Three weeks after officials ordered mandatory twice-weekly tests for COVID-19, tensions are rising at the University of Vermont, where more than 20 students have been suspended and thousands have signed a petition demanding “more appropriate” guidelines.
UVM senior Alex Hollander said she was fined $250 and placed on probation after missing a test last semester.
“I thought I had another day to get it and I didn’t,” she said. “I think it’s admirable that UVM is trying to contain the spread. But at the same time, I think it’s having a negative affect on the student population.”
Gary Derr, UVM’s vice president of operations and public safety, declined to provide the total number of suspensions, but said the school has taken steps to reverse some of them. He added that it’s unlikely students would be suspended for a first offense of the guidelines, such as failing to wear a mask or gathering without appropriate social distancing.
“If a person had been involved with multiple violations over a period of time and we said, ‘You can’t be doing this, you can’t be doing this,’ and they’ve done it four times now, we would consider an increased sanction for that,” he said.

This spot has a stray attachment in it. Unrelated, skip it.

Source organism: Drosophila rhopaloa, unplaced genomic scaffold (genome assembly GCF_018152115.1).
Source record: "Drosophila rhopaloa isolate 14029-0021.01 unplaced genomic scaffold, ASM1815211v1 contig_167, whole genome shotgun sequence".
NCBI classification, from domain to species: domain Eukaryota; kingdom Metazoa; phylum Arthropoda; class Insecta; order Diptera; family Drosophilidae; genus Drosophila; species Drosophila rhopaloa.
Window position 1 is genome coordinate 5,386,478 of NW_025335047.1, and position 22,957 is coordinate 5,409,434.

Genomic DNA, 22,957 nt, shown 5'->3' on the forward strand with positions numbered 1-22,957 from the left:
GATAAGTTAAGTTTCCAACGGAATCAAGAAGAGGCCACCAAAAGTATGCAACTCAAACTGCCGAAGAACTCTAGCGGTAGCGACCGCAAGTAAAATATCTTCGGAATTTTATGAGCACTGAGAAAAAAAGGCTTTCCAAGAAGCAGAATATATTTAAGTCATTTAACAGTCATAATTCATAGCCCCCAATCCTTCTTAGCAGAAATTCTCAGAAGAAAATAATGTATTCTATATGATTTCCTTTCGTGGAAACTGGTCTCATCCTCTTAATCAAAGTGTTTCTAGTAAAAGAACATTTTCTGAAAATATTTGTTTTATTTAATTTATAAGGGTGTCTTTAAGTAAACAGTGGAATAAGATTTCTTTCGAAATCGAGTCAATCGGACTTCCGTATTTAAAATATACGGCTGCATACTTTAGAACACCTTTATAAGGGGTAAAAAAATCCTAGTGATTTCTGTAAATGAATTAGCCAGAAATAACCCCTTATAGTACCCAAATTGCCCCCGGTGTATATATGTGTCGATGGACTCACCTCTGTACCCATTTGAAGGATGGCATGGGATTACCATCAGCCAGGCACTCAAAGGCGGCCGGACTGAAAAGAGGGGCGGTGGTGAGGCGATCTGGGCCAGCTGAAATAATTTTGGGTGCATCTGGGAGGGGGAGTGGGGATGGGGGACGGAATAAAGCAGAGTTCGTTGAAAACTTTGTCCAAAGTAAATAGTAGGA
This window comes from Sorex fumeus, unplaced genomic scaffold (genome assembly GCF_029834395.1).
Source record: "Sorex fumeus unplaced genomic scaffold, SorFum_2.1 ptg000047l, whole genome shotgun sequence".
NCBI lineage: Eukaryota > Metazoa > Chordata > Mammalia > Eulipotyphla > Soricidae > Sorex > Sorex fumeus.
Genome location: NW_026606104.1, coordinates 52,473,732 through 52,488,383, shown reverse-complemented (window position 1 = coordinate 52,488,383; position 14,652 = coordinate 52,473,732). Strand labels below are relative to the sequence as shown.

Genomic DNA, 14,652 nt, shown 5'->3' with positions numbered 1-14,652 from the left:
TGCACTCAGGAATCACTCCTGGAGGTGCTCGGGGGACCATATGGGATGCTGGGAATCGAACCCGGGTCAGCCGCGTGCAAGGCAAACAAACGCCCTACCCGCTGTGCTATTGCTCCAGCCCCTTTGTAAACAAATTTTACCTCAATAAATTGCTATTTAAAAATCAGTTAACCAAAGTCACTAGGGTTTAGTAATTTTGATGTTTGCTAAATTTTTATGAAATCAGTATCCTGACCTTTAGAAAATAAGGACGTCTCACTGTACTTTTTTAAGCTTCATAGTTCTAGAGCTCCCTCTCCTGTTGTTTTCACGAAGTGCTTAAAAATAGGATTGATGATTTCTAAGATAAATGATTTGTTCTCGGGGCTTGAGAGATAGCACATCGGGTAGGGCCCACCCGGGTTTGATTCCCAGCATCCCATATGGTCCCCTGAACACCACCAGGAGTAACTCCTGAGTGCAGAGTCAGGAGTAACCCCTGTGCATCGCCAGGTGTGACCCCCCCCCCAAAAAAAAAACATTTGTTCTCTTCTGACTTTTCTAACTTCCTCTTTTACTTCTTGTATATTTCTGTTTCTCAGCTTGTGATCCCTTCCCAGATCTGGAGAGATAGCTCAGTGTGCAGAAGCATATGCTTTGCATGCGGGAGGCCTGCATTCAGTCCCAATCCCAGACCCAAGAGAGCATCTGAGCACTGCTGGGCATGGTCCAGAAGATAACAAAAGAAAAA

Derr said the guidelines aimed at stemming an increase in cases, which he blamed on student gatherings. “They were in situations where they were in groups of 6, 8, 10,” he said. “They might have unmasked, they were closer than 6 foot.”
Meanwhile, nearly 4,000 people have signed a petition that argues UVM’s guidelines are “quickly becoming unrealistic.” The petition claims officials have “continually raised punishments and extended the borders of what is considered a violation.”
“New regulations have not only been costly to the school, but also catastrophic to the mental health of their students.” it says.
“In some cases, it can ruin students’ chances at a better future because the punishment of all Covid-19 violations, even ones that were simply claimed by other student and stand without real evidence, is the stripping of scholarships and an instant suspension.
Hollander says students need better access to mental health services and councilors. “The only way I’ve been able to make appointments is by requesting emergency next day appointments,” she said. “Otherwise I’m put on the wait list for potentially a couple months,” said Hollander.
Derr says he and university staff will reassess the twice-weekly COVID protocol at the end of the month.